Frontotemporal dementia

In people under the age of 65, frontotemporal dementia is the second most commonly diagnosed dementia but it is less common in the over 65 age group.

What causes frontotemporal dementia?

Frontotemporal dementia is a group of conditions caused by the death of nerve cells and pathways in the frontal and temporal lobes of the brain. The damage to the brain is linked to abnormally forming proteins that interfere with communication between brain cells.

The main types of frontotemporal dementia are:

  • Behavioural variant frontotemporal dementia (also known as Pick’s)
  • Primary progressive aphasia which consists of semantic dementia and progressive non fluent aphasia

How does frontotemporal dementia develop?

Frontotemporal dementia is a progressive condition which affects behaviour and personality, which sometimes leads to disinhibition and inappropriate social behaviour. Eating patterns can also be affected, with people suddenly bingeing on food, especially sweet foods. This form of dementia can sometimes be confused with depression, stress, anxiety, psychosis or obsessive compulsive disorder.

In behavioral variant frontotemporal dementia initial symptoms may include:

  • changes in behaviour and personality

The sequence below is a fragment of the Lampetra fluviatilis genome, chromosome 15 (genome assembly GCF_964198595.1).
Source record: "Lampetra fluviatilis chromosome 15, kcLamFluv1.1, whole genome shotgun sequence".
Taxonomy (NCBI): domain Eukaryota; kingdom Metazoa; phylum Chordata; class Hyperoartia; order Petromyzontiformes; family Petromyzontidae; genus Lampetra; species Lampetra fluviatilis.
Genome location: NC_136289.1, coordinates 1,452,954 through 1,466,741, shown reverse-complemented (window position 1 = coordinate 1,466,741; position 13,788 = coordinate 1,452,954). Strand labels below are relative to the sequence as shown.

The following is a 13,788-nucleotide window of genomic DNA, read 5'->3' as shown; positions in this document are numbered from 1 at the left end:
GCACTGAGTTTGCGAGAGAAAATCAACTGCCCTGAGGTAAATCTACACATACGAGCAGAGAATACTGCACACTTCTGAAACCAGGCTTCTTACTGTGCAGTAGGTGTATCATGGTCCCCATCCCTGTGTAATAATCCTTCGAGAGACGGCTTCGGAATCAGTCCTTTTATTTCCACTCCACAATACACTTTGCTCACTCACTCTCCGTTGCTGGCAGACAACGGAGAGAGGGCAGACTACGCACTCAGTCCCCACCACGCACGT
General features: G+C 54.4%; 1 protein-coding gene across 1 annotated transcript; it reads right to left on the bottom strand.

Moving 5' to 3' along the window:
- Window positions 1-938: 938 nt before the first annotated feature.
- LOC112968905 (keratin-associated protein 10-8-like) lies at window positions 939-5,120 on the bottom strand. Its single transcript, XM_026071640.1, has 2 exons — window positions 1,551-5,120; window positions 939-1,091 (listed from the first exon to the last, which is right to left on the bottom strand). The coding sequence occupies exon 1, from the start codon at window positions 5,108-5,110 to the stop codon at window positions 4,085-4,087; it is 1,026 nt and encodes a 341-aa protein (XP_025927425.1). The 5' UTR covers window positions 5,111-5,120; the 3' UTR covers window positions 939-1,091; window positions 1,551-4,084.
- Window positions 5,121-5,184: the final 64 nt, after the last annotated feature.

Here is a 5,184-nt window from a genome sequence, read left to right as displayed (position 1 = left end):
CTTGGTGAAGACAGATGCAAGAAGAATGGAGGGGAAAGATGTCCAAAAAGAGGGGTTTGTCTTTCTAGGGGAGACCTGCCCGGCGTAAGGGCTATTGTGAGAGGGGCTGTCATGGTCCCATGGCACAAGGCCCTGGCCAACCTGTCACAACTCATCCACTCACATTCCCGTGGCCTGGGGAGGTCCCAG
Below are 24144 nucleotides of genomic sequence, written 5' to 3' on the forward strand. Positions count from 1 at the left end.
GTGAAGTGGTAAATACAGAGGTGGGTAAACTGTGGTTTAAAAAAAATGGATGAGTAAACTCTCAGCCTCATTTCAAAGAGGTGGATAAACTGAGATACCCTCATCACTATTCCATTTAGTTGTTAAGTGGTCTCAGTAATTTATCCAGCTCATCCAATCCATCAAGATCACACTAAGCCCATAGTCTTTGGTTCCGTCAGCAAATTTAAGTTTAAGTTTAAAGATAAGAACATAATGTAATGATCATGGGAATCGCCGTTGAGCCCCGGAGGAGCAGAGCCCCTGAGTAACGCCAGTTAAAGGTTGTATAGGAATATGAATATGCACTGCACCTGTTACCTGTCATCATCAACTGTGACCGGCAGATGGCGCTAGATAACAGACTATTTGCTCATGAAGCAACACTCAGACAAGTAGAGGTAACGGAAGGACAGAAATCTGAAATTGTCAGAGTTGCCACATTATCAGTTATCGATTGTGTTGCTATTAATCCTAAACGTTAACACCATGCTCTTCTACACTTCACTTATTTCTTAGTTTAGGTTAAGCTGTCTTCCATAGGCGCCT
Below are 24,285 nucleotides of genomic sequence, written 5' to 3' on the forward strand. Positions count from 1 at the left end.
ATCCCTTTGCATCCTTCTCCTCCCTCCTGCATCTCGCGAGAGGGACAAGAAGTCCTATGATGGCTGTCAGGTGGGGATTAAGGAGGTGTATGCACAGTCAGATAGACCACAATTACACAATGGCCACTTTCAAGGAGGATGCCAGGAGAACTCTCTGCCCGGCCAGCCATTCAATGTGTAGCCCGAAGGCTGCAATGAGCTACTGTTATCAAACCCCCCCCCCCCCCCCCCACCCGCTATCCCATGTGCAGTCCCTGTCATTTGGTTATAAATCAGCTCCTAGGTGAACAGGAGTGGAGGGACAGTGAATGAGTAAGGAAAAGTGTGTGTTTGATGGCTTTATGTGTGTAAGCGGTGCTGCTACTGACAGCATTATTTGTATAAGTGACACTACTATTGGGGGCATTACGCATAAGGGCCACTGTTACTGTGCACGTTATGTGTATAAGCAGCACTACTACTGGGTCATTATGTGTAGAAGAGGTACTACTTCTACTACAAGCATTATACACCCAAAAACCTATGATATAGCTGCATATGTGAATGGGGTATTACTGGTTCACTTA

• apathy
  • obsessive or repetitive behaviours
  • loss of empathy
  • changes in appetite and food eaten
  • difficulties with decision making, problem solving and concentration

In primary progressive aphasia initial symptoms may include:

  • language difficulties
  • speech problems
  • reduced comprehension
  • loss of understanding of familiar words
  • difficulty recognising people or objects

Managing the effects of frontotemporal dementia

For the person with dementia:

  • Establish a routine and regular activities
  • Carry a card that lets people know you have dementia in an emergency situation. These can be ordered from our Admiral Nurse Dementia Helpline
  • Try to monitor your food and fluid intake as there can be weight gain due to excessive eating and a fixation with sweet, calorific foods
  • If you experience language difficulties, ask the GP for a Speech and Language Therapist referral so new ways of communicating can be explored

For the family carer:

  • Remember that the changes in personality, inappropriate social behavior and apathy are due to the condition and are not intentional
  • As the person affected may not have insight into the changes experienced, trying to ‘correct’ the person’s behaviour could be resisted and could lead to arguments
  • The family may need specialist advice and support to come to terms with and manage the changes experienced
  • A specialist practitioner such as an Admiral Nurse could also help the family develop strategies for dealing with the changes experienced

What is dementia

Dementia is an umbrella term used to describe a range of progressive neurological disorders, that is, conditions affecting the brain

Find out more

Types of dementia

Dementia is the broad term used to describe a number of different conditions affecting the brain. Find out more about the most common types of dementia

Find out more

Diana's story

Lester wasn’t quite 60 when he was diagnosed with frontotemporal dementia. Although Diana knew something was wrong for a while, she’d never imagined that it was dementia

Read Diana's story